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Death at SeaWorld: Shamu and the Dark Side of Killer Whales in Captivity Hardcover – July 17, 2012

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Editorial Reviews


One helluva book! David Kirby provides the most complete and accurate account of what I perceive as a transgression of morality toward the animal kingdom---the slavery of orcas, supreme beings in the aquatic world.--Ken Balcomb, Director, Center for Whale Research

About the Author

DAVID KIRBY is the author of Evidence of Harm, which was a New York Times bestseller, winner of the 2005 Investigative Reporters and Editors award for best book, and a finalist for the New York Public Library Helen Bernstein Award for Excellence in Journalism, and Animal Factory, an acclaimed investigation into the environmental impact of factory farms. He lives in Brooklyn, New York.


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Product Details

  • Hardcover: 480 pages
  • Publisher: St. Martin's Press (July 17, 2012)
  • Language: English
  • ISBN-10: 1250002028
  • ISBN-13: 978-1250002020
  • Product Dimensions: 6.5 x 1.5 x 9.5 inches
  • Shipping Weight: 1.5 pounds
  • Average Customer Review: 4.5 out of 5 stars  See all reviews (273 customer reviews)
  • Amazon Best Sellers Rank: #434,582 in Books (See Top 100 in Books)

Customer Reviews

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35 of 40 people found the following review helpful By Mark J. Palmer on September 11, 2012
Format: Hardcover Verified Purchase
Review of "Death At SeaWorld: Shamu and the Dark Side of Killer Whales in Captivity" by David Kirby, St. Martin's Press, 469 pp.

By Mark J. Palmer
Associate Director
International Marine Mammal Project
Earth Island Institute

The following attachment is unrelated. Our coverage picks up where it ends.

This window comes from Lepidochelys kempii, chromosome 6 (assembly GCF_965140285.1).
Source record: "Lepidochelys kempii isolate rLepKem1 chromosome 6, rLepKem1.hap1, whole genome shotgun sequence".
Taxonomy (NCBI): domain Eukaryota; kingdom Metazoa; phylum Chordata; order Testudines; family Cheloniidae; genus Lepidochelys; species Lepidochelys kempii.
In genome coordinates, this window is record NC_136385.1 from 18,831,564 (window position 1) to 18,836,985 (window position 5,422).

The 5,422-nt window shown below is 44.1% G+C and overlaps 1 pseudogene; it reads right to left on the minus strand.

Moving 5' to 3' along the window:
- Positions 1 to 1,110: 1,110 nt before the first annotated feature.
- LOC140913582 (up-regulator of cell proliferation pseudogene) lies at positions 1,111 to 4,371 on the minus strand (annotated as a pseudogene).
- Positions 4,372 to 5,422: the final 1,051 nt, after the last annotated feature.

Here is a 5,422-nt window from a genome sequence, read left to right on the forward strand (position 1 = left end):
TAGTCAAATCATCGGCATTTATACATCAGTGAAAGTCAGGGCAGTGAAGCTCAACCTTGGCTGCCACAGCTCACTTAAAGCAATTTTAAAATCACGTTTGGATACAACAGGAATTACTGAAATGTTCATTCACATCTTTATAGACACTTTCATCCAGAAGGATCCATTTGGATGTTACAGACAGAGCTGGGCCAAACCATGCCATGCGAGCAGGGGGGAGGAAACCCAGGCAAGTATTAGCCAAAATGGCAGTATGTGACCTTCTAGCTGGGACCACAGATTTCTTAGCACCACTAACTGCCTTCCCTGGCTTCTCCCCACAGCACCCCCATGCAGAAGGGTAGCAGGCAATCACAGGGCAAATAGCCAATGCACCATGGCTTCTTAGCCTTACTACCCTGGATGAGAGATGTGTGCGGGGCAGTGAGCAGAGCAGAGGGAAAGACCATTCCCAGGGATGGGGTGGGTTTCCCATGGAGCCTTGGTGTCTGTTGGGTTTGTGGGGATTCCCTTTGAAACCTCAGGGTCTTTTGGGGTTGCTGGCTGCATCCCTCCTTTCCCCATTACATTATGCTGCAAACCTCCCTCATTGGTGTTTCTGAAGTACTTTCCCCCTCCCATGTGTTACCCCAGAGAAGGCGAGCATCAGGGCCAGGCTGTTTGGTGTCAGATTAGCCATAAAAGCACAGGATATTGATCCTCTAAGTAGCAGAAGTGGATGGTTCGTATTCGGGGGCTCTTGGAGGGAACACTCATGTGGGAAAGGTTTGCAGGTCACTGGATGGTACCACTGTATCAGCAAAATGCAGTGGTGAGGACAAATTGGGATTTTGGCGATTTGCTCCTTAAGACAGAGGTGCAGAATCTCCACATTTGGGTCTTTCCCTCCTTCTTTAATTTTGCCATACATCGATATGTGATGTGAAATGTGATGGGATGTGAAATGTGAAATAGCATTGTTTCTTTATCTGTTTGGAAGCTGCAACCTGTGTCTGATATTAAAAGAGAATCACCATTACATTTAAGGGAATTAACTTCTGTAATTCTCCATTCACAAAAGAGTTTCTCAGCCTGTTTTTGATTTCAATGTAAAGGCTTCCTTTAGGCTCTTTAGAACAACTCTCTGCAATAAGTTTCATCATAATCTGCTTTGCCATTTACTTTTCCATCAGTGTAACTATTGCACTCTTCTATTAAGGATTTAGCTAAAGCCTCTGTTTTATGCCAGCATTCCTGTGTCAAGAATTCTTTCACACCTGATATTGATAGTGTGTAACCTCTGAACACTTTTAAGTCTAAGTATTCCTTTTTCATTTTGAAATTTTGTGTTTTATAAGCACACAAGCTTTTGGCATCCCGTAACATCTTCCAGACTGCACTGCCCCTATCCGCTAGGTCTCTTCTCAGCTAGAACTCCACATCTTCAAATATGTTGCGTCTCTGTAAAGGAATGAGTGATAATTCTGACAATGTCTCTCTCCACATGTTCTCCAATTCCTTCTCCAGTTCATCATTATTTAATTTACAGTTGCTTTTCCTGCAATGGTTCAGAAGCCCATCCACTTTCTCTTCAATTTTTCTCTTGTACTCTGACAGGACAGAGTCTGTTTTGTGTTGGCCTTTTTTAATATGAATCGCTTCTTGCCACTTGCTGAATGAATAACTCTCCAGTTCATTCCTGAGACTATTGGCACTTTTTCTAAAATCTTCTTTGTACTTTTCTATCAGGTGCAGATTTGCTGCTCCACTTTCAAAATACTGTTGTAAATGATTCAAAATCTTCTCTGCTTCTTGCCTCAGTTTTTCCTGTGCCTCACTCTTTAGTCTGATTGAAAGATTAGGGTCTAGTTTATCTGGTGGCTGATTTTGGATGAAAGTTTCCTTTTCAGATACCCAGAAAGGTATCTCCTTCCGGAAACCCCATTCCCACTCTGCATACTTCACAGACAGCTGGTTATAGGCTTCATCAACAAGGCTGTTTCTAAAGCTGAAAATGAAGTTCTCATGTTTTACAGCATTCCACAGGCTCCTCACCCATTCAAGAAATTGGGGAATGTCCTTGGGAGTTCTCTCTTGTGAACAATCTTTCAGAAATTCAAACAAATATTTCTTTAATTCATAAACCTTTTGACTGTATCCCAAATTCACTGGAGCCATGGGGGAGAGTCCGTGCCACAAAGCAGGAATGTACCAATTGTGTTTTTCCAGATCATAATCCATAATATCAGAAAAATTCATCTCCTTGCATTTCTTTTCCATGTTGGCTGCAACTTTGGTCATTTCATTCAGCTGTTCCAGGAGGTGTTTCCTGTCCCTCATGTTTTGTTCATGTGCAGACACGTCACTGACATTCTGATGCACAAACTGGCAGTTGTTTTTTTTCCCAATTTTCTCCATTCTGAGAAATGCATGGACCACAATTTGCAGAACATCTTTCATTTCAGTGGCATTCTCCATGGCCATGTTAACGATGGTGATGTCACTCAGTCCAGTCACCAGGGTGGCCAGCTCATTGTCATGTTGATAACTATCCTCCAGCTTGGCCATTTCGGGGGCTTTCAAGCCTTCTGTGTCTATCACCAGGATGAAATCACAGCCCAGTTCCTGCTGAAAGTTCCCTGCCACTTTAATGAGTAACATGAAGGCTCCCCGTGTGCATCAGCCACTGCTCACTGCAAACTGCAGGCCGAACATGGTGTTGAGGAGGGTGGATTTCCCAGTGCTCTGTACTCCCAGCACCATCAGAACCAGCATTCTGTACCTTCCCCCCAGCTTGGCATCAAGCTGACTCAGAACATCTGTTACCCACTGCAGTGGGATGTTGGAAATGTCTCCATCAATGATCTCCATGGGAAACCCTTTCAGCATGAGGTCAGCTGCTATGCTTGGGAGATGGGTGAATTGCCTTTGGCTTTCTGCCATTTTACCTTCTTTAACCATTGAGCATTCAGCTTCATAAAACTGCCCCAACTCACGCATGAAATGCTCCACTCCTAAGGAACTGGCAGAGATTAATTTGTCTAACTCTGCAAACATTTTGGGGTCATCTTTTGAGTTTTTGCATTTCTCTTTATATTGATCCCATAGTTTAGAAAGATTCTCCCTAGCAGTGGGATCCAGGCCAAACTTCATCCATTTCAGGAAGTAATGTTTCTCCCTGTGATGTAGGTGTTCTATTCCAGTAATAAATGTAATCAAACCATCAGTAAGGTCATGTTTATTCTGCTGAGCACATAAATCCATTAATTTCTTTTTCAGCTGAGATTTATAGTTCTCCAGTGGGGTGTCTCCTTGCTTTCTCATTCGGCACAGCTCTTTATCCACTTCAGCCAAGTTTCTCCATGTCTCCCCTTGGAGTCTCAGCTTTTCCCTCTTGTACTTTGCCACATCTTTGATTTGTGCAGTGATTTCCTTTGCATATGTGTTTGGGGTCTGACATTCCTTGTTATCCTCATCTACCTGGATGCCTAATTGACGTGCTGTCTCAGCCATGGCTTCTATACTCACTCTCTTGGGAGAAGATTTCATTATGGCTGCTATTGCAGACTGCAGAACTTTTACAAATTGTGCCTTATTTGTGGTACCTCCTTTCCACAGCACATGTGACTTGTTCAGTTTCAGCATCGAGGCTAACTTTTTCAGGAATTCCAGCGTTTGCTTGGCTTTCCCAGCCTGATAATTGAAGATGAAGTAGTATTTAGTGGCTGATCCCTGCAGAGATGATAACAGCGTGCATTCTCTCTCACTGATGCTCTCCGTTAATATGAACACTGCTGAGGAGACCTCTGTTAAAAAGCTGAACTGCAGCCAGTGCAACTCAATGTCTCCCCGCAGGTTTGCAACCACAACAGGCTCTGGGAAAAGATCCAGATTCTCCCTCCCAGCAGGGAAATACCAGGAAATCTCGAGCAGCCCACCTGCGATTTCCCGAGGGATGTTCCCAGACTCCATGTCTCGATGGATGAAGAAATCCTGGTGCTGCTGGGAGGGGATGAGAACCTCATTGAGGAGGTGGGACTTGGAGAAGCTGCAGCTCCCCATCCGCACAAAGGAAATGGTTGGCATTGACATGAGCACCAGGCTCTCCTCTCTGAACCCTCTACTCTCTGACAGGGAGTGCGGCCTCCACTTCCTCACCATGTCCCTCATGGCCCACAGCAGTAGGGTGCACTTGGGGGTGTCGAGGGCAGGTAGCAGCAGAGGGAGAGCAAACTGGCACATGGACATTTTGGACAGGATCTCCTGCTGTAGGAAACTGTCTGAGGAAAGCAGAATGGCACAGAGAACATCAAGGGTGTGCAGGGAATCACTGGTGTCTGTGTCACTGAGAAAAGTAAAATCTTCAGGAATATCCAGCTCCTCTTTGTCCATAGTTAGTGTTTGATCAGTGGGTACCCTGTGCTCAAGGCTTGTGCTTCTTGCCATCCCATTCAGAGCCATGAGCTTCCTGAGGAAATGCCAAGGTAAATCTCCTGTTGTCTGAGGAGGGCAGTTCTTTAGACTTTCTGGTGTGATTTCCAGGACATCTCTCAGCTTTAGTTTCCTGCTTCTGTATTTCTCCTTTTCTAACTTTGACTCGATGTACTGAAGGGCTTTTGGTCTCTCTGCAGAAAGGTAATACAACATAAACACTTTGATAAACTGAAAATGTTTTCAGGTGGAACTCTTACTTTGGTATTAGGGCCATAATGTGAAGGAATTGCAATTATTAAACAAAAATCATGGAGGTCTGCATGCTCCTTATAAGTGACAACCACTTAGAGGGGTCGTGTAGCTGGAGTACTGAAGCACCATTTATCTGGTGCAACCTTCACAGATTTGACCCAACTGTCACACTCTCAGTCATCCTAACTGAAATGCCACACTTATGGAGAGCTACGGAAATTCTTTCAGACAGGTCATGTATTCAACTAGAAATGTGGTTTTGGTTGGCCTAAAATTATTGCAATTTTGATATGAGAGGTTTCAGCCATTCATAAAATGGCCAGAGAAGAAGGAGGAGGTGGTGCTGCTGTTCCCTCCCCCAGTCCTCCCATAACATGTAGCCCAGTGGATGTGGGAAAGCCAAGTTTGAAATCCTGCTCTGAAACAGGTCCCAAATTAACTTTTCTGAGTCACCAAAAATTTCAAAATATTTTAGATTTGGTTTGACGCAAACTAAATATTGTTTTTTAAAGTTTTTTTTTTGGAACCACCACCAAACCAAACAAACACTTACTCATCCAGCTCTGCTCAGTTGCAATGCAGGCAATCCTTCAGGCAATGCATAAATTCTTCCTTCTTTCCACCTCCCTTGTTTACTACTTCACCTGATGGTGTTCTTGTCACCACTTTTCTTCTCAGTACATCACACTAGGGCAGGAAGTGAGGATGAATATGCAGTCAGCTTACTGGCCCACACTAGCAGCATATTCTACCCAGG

Author David Kirby has written a shocking expose of the SeaWorld marine parks and the dangers posed to both SeaWorld trainers and the captive orcas from captivity. "Death at SeaWorld" was inspired by the tragic death of SeaWorld trainer Dawn Brancheau in 2010, when a captive male orca Tilikum grabbed her and pulled her into the tank with him. She died from blunt force trauma.

What is especially shocking is that Dawn was not the first trainer to die. Nor was she the first trainer to be killed by Tilikum. Furthermore, many captive orcas have died in SeaWorld over the years. As Kirby shows throughout the book, the deaths of trainers and orcas are related. Large carnivorous orcas do poorly in captivity, dying at young ages (Kirby notes that orcas in SeaWorld die at a rate two and a half times higher than orcas in the wild). And they can lash out at their trainers, with fatal results.

Kirby profiles Dr. Naomi Rose, a marine mammal biologist who has been in the forefront of efforts to stop the keeping of orcas and dolphins in captivity for the Humane Society of the United States. Also important to the story were several trainers who quit working at SeaWorld and came out publicly against the programs they originally were hired to serve. "Death at SeaWorld" follows Dr.
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80 of 97 people found the following review helpful By Karin Susan Fester on July 17, 2012
Format: Hardcover